Metals Notes

Are Gold Coins Considered Bullion?

gold bullion We often hear this from potential customers who are relatively new to buying physical gold: “I want to buy gold, but I don’t want to pay the extra fees associated with gold coins…. I just want plain gold bullion.”

Basically, this is just a misunderstanding of what gold bullion is. A common perception is that the rectangular pieces of gold (bars, wafers, ingots) are the most cost effective, and perhaps the only form of gold bullion available. This same line of thinking suggests round pieces of gold (coins) are not really gold bullion. There is a common misconception that gold ‘coins’ are limited in supply, expensive and are collectible (numismatic) items. This is rarely the case.

When one goes to buy gold solely to own gold, what you are looking for is a practical and liquid form of the metal. Gold bullion serves that purpose. Gold bullion is a recognized weight and purity of gold that can be purchased for the current ‘spot’ price of gold, plus a nominal percentage mark up that covers refining, fabricating, shipping and a profit to the seller.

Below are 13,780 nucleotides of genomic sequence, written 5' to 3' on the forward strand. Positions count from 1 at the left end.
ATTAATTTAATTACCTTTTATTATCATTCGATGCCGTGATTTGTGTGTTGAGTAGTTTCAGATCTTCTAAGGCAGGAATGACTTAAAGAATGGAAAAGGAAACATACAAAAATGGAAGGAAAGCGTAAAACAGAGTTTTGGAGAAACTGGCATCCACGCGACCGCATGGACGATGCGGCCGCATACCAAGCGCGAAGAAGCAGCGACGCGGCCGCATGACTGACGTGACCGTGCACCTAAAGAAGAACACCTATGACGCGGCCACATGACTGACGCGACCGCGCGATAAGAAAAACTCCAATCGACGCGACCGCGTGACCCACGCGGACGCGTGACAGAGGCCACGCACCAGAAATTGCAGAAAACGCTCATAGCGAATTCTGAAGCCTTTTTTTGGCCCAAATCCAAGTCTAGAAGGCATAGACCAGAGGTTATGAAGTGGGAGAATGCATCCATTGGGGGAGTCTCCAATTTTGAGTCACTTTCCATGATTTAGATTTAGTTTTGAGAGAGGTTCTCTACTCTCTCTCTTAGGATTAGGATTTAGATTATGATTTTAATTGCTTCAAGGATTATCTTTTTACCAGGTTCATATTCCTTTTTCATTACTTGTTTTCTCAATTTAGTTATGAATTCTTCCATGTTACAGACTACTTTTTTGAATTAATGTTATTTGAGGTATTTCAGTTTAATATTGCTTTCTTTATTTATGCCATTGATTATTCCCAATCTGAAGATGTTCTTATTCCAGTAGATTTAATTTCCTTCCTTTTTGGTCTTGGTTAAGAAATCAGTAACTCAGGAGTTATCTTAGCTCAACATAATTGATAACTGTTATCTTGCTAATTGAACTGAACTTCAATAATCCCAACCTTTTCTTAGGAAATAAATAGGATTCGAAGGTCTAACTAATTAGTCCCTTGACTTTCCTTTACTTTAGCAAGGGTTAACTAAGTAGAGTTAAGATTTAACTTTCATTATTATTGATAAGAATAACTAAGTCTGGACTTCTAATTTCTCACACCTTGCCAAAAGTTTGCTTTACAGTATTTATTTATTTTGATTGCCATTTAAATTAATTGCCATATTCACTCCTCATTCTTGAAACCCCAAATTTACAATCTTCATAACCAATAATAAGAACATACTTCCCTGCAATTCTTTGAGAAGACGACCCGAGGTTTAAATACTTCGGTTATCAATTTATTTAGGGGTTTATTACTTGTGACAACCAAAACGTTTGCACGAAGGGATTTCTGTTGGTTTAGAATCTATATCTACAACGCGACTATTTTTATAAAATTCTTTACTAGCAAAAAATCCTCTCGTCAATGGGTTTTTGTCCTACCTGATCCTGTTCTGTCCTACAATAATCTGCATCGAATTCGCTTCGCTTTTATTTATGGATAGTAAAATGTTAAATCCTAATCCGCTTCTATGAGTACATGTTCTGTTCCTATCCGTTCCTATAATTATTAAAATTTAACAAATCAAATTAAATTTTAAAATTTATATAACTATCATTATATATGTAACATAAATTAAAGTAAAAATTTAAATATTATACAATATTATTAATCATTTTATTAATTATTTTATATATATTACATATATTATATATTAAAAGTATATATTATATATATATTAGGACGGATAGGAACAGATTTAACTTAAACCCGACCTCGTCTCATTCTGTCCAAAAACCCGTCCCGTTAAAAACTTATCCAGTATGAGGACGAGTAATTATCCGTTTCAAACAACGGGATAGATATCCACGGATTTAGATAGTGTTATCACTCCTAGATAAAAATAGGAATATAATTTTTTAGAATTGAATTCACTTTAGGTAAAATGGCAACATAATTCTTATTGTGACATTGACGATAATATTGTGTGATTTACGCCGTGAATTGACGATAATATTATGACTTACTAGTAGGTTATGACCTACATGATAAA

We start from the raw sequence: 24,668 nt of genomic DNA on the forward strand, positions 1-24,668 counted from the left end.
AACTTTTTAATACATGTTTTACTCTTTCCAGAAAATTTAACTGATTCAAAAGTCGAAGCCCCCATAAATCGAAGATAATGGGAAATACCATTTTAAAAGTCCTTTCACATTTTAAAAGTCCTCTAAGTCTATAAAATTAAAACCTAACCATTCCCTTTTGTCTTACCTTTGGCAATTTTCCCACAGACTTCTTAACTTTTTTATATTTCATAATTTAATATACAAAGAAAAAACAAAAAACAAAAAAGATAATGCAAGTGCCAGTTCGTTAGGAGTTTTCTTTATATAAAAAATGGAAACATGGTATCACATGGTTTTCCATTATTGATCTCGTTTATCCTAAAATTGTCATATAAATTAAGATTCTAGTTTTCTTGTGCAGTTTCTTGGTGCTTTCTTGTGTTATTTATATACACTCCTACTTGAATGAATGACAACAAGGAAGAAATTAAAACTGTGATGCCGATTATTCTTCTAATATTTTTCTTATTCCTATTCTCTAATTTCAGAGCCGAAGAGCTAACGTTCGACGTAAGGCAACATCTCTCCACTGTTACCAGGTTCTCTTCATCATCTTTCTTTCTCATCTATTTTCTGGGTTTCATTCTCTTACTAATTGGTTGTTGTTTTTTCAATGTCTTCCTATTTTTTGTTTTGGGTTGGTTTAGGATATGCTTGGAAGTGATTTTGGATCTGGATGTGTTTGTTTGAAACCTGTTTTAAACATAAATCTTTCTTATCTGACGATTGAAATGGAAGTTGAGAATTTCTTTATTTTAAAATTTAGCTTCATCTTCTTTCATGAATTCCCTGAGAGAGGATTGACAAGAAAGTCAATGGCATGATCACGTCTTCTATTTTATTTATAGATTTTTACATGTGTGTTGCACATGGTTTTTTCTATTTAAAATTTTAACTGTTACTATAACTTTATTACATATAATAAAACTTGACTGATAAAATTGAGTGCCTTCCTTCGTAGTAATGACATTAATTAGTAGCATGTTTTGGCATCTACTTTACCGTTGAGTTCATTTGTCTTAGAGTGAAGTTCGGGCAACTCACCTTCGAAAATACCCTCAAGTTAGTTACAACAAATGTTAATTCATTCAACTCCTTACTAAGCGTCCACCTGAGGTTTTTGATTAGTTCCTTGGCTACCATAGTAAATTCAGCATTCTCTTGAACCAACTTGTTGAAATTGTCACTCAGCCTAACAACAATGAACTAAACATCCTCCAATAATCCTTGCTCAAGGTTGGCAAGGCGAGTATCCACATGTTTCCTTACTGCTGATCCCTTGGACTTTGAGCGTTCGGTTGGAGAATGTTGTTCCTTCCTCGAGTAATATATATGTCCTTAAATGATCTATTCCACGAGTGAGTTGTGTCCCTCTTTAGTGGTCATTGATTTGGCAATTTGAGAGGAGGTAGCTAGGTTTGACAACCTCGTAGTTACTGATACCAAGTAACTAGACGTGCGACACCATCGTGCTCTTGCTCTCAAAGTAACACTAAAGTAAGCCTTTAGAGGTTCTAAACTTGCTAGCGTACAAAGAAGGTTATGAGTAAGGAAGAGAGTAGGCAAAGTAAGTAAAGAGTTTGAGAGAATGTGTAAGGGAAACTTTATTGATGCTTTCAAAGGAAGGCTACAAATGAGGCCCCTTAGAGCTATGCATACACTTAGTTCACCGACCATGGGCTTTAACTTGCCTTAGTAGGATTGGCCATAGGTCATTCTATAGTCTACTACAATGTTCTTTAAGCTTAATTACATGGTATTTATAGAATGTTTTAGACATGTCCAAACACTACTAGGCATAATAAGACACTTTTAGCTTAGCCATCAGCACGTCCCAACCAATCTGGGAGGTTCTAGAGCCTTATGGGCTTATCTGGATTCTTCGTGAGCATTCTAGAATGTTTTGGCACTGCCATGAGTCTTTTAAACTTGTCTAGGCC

The word ‘bullion’ has a very simple definition: a refined and stamped weight of precious metal. What most of the public thinks of as gold bullion are the large gold ‘bricks’ that may or may not be stored at Fort Knox. Bars of that size are primarily held by governments and central banks. They are known as ‘good delivery’ gold bullion bars, weigh approximately 400 troy ounces, and are accepted for ‘delivery’ at London and other major gold bullion markets. These large bars may be the least expensive way to own bullion but they are also the least practical. 2015-gold-eagleIt is far more difficult and time-consuming to liquidate large bullion bars than it is to sell the same amount of gold bullion coins in more convenient and frequently traded sizes. Over 95% of our gold bullion sales here at Jack Hunt’s involve either the one ounce United States Gold Eagle or the one ounce Canadian Maple Leaf gold bullion coins. Our experience along with mint issued annual sales figures suggest these two coins are the most recognized and liquid forms of gold bullion in the world. We strongly recommend the ‘Eagle’ or the ‘Maple Leaf’ when the time comes to add gold bullion to your portfolio.